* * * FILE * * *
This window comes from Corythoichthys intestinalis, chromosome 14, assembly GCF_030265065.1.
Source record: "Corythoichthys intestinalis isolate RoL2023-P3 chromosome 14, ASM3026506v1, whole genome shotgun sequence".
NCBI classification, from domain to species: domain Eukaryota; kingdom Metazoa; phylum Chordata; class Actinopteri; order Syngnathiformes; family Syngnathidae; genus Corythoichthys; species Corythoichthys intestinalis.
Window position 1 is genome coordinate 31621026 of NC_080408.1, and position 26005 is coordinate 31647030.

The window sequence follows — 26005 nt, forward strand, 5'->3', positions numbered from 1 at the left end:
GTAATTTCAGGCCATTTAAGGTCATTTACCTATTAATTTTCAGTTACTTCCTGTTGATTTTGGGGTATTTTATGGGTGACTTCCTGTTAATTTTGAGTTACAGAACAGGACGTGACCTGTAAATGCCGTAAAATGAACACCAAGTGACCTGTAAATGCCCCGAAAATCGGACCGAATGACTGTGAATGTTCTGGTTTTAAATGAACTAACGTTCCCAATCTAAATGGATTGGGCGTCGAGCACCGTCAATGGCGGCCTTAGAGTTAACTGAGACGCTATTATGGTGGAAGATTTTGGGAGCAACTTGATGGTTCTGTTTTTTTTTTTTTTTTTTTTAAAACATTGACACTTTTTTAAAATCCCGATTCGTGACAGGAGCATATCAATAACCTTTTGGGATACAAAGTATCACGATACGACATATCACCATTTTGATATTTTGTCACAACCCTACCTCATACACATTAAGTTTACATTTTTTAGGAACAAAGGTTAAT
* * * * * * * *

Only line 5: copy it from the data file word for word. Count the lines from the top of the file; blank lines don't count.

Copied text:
The window sequence follows — 26005 nt, forward strand, 5'->3', positions numbered from 1 at the left end: